# Project : tanc

## Section: Scientific Foundations

Keywords : Cryptology, arithmetic.

### Scientific Foundations

Once considered as beautiful and useless, arithmetic has proven
incredibly efficient when asked to assist the creation of a new
paradigm in cryptography. Old cryptography was mainly concerned with
*symmetric techniques*: two principals wishing to communicate
secretly had to share a common secret beforehand and this same secret
was used both for encrypting the message and for decrypting it. This
way of communication was enough when traffic was low, or when the
principals could meet prior to communication.

It is clear that modern networks are too large for this to be efficient any
longer. Hence the need for cryptography without first contact. In
theory, this is easy. Find two algorithms *E* and *D* that are
reciprocal (i.e., $D\left(E\right(m\left)\right)=m$) and in such a way that the knowledge of
*E* does not help in computing *D*. Then *E* is dubbed a public key
available to anyone, and *D* is the secret key, reserved to a
user. When Alice wants to send an email to Bob, she uses his public
key and can send the encrypted message to him, without asking
for this use beforehand. Though simplified and somewhat idealized,
this is the heart of asymmetric cryptology. Apart from confidentiality,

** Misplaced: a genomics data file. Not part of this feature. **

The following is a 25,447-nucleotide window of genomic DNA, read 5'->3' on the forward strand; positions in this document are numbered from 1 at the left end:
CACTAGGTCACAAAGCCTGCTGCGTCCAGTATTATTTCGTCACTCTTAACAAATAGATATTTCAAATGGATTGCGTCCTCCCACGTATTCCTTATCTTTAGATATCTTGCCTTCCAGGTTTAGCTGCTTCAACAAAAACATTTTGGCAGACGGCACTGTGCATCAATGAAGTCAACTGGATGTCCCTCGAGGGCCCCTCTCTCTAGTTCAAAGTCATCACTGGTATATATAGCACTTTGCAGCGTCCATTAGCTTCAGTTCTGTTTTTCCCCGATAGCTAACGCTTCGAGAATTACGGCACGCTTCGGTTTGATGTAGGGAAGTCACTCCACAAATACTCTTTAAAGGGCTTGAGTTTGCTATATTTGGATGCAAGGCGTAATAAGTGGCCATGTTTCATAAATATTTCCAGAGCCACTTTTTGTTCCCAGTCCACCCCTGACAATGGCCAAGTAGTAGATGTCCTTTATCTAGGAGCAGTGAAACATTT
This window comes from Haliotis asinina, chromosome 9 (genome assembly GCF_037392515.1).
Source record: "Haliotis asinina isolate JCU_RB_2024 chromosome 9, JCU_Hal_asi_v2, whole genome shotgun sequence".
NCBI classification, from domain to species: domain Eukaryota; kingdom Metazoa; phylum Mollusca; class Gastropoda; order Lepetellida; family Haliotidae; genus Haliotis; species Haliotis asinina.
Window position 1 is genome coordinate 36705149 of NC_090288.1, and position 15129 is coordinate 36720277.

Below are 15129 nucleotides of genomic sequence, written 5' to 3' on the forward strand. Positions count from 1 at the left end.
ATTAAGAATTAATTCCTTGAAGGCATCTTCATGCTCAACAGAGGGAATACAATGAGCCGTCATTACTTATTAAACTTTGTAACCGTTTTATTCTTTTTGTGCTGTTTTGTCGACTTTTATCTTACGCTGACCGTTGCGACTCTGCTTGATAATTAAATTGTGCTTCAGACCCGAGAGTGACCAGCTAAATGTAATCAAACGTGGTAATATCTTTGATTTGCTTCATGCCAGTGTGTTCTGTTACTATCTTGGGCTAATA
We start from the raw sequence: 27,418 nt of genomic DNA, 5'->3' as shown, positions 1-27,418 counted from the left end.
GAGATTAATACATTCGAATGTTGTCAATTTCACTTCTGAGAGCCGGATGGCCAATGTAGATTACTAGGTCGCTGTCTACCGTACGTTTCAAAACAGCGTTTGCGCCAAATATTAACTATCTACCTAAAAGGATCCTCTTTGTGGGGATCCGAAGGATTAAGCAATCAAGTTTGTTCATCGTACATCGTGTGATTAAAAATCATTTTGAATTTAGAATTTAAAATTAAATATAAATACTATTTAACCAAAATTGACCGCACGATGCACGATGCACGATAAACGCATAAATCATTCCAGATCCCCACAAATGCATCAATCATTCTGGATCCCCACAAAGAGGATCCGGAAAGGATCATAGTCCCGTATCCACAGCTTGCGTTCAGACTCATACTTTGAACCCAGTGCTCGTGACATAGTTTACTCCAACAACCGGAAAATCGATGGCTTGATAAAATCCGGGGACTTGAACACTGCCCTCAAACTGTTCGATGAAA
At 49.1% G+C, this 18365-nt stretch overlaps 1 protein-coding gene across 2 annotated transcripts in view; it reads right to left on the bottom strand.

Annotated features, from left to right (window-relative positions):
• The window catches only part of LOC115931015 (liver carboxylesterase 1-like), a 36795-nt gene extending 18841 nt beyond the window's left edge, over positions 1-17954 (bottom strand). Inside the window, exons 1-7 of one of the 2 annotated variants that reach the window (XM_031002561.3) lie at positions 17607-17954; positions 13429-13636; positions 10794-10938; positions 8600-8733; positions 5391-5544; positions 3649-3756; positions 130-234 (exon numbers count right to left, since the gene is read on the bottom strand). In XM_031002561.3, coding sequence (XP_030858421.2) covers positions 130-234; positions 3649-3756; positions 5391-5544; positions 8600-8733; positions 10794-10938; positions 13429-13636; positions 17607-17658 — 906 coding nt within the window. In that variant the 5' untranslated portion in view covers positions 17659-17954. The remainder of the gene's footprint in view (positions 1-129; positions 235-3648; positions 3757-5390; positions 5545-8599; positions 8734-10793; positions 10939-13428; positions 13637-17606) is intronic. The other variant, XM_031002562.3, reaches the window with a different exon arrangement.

modern cryptography gives good solutions to the signature problem, as
well as some solutions for identifying all parties in protocols, thus
enabling products to be usable on Internet (ssh, ssl/tls,
etc.).

Of course, everything has to be presented in the modern language of
complexity theory: computing *E* and *D* must be doable in polynomial
time; finding *D* with *E* alone must be done only in exponential time
(say), without some secret knowledge.

Now, where do difficult problems come from? Lattice theory is one point, though the resulting cryptosystems turned out to be too weak. Arithmetic is the next available field of problems. There we find the integer factoring problem, the discrete logarithm problem, etc. All these now form cryptographic primitives that need to be assembled in protocols, and finally in commercial products.

Our activity is concerned with the beginning of this process: we are interested in difficult problems arising in computational number theory and the efficient construction of these primitives.